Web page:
ASUW Student Senate ends year with contentious final debate on ASUW election, votes on two health-related bills

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The ASUW student senate wrapped up the year with cake and awards, passed two health care bills: one on health insurance and one on Hall Health resources, and tabled an ASUW ballot misconduct bill during its last meeting of the quarter Tuesday, June 4.

The student senate passed R-25-29, a bill which would provide all students, regardless of medical or immigrant status, with health insurance.

The UW currently has no health insurance for domestic students. This has caused many students to turn to private insurance which is expensive to most students and unavailable to others with certain medical histories or immigrant status.

The senate also passed R-25-37 on how Hall Health, which gets half of its funding from the Services and Activities Fee, was planning on cutting services to students July 1 in order to reduce costs.

These services include free unlimited nurse visits at Hall Health for everything from vaccines to getting your temperature taken to physical examinations. With the planned cuts, students would have to pay for these expensive services themselves.

Following second readings, the student senate passed R-25-37 (41-0), calling for the delay of Hall Health budget cuts so that relevant stakeholders have more time to create a new model for on-campus health services with a requested task force.

The biggest way Hall Health could reduce their expenditure would be by changing their health records system. Currently, Hall Health uses Epic, which UW Medicine provides to them, costing Hall Health over $2 million per year. Other programs Hall Health has looked into would only cost $200,000 to $300,000 annually, but making a switch is not a likely solution as it would result in lower revenue for UW Medicine.


The complaints that have resulted from this year’s ASUW elections have been a hot topic in the last few weeks. SB-25-1 concerns the issue of a misleading question that has been on the ballot every year during the ASUW elections. The question asks students if they want to be members of the ASUW. If a student answers “No,” they decline to be members of the ASUW and their ballot is invalidated, even though they’re able to fill out the rest of the ballot.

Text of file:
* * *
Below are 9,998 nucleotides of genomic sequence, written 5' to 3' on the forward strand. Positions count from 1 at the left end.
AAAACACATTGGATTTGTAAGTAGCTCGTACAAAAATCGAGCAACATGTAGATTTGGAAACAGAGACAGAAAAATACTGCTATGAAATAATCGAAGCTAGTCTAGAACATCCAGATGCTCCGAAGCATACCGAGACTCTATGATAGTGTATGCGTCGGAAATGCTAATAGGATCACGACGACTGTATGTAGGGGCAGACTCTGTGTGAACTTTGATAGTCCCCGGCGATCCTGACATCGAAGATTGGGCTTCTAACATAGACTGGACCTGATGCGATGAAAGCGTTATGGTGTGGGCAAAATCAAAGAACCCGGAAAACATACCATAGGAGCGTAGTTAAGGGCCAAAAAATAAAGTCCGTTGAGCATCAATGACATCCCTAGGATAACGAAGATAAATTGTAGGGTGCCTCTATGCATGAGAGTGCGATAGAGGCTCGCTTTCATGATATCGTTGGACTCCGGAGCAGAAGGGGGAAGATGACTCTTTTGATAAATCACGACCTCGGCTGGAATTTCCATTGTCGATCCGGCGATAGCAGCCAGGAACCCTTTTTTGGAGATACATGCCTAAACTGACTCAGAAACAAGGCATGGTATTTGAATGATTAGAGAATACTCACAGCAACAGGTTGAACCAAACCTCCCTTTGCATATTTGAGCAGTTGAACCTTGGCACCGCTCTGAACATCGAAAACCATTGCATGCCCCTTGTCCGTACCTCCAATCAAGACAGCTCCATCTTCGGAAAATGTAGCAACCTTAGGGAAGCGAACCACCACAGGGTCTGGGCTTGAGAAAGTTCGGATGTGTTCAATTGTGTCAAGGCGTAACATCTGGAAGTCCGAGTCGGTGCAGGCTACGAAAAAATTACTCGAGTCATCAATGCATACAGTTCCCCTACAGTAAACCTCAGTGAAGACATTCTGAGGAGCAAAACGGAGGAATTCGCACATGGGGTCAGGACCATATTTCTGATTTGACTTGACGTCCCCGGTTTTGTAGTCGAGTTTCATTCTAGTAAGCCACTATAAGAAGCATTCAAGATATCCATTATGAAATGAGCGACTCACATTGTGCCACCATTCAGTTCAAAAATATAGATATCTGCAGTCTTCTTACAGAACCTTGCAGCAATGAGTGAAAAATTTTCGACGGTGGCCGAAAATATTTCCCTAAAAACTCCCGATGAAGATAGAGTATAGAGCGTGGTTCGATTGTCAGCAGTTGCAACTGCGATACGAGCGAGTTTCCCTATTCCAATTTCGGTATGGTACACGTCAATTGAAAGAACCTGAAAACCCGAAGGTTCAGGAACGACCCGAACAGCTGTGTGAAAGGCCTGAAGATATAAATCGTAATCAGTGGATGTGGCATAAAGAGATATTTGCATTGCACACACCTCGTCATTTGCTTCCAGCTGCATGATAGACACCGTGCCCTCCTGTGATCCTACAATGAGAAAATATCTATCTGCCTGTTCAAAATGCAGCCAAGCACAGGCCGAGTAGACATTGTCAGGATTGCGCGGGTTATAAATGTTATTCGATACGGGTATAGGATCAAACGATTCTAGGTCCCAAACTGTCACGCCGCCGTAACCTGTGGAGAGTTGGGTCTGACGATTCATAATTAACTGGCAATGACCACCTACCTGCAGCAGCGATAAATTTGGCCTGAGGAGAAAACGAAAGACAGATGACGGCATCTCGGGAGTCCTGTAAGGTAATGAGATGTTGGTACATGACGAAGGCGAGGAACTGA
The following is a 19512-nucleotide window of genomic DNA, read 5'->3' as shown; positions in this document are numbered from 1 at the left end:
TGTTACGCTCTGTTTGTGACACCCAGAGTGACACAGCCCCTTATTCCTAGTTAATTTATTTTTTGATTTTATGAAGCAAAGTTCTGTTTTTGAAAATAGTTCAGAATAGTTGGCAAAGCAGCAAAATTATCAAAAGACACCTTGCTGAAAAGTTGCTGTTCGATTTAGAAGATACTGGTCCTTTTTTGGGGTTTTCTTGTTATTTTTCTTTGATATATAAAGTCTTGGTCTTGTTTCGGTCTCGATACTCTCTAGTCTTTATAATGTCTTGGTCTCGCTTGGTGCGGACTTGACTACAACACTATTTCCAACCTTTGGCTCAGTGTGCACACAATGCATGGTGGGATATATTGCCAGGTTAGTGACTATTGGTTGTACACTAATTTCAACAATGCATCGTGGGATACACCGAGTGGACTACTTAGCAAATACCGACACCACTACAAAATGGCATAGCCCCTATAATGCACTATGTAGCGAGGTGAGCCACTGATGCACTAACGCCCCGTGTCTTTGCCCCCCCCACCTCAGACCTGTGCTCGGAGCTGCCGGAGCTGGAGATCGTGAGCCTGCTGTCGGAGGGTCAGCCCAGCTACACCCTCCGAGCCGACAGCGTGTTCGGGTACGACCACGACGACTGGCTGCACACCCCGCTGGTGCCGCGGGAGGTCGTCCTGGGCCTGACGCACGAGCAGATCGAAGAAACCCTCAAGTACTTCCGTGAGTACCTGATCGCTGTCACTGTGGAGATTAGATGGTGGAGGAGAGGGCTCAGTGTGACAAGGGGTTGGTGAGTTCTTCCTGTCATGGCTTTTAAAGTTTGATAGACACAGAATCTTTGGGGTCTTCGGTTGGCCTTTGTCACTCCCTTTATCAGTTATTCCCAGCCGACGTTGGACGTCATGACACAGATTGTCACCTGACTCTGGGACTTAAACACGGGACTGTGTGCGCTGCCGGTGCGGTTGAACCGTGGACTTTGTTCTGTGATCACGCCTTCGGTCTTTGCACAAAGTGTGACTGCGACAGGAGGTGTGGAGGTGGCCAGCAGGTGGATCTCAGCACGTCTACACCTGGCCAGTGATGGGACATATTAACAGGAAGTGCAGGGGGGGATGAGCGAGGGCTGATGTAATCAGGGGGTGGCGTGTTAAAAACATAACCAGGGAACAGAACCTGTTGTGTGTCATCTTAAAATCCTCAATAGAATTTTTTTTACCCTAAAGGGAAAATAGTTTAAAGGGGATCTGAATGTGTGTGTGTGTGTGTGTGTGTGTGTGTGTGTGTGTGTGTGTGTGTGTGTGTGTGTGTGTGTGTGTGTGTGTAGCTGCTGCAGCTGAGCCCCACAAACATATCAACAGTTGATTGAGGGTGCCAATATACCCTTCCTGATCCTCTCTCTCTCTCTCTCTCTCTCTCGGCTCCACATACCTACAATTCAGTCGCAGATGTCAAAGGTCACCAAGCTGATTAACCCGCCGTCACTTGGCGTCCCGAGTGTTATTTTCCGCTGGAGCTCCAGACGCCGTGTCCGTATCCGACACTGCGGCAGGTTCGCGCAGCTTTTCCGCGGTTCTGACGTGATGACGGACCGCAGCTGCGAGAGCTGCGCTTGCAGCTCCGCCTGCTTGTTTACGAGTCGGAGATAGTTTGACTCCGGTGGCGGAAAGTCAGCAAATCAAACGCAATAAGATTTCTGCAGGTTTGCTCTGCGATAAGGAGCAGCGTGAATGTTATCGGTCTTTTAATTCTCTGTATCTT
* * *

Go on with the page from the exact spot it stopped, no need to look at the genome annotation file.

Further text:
As a disclaimer, the ballot includes a statement next to this question indicating that answering “No” would not count one’s vote, but it can be glanced over if you aren’t reading carefully.

Cooper Robertson — the bill’s sponsor and the newly-elected ASUW director of internal policy — introduced the bill to formally bring light to the issue, call for a recount, and discuss possible changes for future elections.

There were many different opinions from senators regarding this bill. Senator Dan Tran reiterated the ASUW judicial committee’s choice to keep the question on the ballot.

Another senator brought up that it would be an oversimplification to say that all 454 votes that answered “No” did so accidentally, disregarding the possibility of a protest vote.

Senator and former ASUW presidential candidate Alexander Peterson believed that the bill should not pass because if the recount resulted in a different outcome than the elections, this could produce negative feelings among the winning and losing candidates. In addition, Peterson noted that many might try to argue that the recounted election results are better, though this wouldn’t be true if many of the 454 voters wanted their votes to not be counted.

Peterson believes that much more dialogue needs to occur about how the ballot should be written in the future, but having a recount as part of the bill will be detrimental. Robertson proposed an amendment to remove a clause indicating that after a recount took place, the winners of the recounted election would be inaugurated.

The bill attracted many critiques from senators, prompting another amendment to be passed, replacing all the clauses with a call on the ASUW to review the question next year.

Debate ensued even after that amendment, leading senators to vote to table the bill indefinitely. It will be up to the ASUW senate next year to consider whether they want to bring it back or not.

Reach contributing writer Tiasha Datta at @TiashaDatta2

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